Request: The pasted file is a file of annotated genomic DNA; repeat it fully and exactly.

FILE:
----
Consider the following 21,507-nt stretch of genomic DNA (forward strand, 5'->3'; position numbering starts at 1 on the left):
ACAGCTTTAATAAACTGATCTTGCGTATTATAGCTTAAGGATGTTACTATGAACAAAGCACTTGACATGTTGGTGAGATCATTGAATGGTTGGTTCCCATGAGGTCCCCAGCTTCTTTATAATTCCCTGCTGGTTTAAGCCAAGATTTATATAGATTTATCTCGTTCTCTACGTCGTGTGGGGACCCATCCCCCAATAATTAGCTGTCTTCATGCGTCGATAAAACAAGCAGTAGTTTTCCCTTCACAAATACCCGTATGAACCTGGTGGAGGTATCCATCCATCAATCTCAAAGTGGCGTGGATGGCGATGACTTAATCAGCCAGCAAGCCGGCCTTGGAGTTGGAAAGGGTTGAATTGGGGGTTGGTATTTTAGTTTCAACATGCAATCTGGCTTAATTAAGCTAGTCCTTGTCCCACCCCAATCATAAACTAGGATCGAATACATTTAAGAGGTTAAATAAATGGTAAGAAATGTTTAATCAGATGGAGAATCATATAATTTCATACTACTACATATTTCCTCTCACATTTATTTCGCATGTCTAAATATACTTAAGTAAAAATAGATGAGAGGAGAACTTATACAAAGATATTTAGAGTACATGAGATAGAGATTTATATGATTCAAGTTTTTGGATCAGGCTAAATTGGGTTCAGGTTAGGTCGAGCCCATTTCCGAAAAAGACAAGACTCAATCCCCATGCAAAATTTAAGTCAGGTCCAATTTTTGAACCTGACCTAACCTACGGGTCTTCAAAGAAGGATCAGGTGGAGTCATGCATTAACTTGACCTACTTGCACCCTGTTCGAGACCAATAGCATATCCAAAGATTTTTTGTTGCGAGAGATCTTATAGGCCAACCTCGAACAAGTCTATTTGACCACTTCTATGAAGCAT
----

Consider the following 21,507-nt stretch of genomic DNA (forward strand, 5'->3'; position numbering starts at 1 on the left):
ACAGCTTTAATAAACTGATCTTGCGTATTATAGCTTAAGGATGTTACTATGAACAAAGCACTTGACATGTTGGTGAGATCATTGAATGGTTGGTTCCCATGAGGTCCCCAGCTTCTTTATAATTCCCTGCTGGTTTAAGCCAAGATTTATATAGATTTATCTCGTTCTCTACGTCGTGTGGGGACCCATCCCCCAATAATTAGCTGTCTTCATGCGTCGATAAAACAAGCAGTAGTTTTCCCTTCACAAATACCCGTATGAACCTGGTGGAGGTATCCATCCATCAATCTCAAAGTGGCGTGGATGGCGATGACTTAATCAGCCAGCAAGCCGGCCTTGGAGTTGGAAAGGGTTGAATTGGGGGTTGGTATTTTAGTTTCAACATGCAATCTGGCTTAATTAAGCTAGTCCTTGTCCCACCCCAATCATAAACTAGGATCGAATACATTTAAGAGGTTAAATAAATGGTAAGAAATGTTTAATCAGATGGAGAATCATATAATTTCATACTACTACATATTTCCTCTCACATTTATTTCGCATGTCTAAATATACTTAAGTAAAAATAGATGAGAGGAGAACTTATACAAAGATATTTAGAGTACATGAGATAGAGATTTATATGATTCAAGTTTTTGGATCAGGCTAAATTGGGTTCAGGTTAGGTCGAGCCCATTTCCGAAAAAGACAAGACTCAATCCCCATGCAAAATTTAAGTCAGGTCCAATTTTTGAACCTGACCTAACCTACGGGTCTTCAAAGAAGGATCAGGTGGAGTCATGCATTAACTTGACCTACTTGCACCCTGTTCGAGACCAATAGCATATCCAAAGATTTTTTGTTGCGAGAGATCTTATAGGCCAACCTCGAACAAGTCTATTTGACCACTTCTATGAAGCAT